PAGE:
Kneeling in the Church of Social Justice

Over the past several years, a social justice philosophy has arisen that is less a political program than a religion in all but name. Where Christianity calls for people to display their moral worth through faith in Jesus, modern Third-Wave Antiracism (henceforth TWA) calls for people to display their moral worth through opposition to racism. In the wake of the murder of George Floyd, this vision has increasingly been expressed through procedures, routines, and phraseology directly patterned on Abrahamic religion.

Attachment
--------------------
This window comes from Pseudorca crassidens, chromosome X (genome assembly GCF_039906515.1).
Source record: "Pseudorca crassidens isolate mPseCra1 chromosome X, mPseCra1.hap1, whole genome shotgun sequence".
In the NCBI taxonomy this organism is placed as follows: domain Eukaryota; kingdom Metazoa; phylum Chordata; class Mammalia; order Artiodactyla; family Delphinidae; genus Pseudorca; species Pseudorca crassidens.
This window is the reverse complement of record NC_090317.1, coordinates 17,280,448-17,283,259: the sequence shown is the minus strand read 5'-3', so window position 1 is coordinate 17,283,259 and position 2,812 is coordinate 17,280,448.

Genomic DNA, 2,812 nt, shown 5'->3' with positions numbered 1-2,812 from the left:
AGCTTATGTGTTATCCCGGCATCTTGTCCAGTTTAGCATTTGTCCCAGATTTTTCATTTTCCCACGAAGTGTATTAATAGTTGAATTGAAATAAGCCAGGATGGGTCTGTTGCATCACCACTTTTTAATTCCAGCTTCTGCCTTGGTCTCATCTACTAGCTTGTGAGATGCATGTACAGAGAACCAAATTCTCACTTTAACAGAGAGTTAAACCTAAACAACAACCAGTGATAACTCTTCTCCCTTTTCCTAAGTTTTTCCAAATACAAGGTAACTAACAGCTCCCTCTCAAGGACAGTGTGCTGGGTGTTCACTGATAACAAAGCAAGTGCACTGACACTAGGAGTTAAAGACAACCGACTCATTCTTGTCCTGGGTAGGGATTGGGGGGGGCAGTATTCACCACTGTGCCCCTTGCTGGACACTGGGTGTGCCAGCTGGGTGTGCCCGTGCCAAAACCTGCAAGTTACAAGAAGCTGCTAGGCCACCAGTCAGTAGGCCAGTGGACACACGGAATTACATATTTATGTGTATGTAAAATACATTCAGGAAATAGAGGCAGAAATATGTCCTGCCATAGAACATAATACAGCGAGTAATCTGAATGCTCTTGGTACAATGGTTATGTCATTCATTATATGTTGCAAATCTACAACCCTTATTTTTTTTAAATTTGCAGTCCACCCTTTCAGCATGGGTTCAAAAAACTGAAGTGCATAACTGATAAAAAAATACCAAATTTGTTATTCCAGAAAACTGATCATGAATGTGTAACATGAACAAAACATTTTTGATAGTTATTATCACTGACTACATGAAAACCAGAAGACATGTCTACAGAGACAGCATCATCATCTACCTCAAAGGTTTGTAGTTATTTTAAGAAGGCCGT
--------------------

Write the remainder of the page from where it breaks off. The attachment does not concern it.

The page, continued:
America certainly has work to do on race. For one, while cops do not kill black people more than white people, they harass and abuse black people more than white people, and the real-life impact of this is in its way just as pernicious as the disparity in killings would be. If the tension between black people and the cops were resolved, America’s race problem would quickly begin dissolving faster than it ever has. But making this happen will require work, as will ending the war on drugs, improving educational opportunities for all disadvantaged black children, and other efforts such as steering more black teenagers to vocational programs training them for solid careers without four years of college.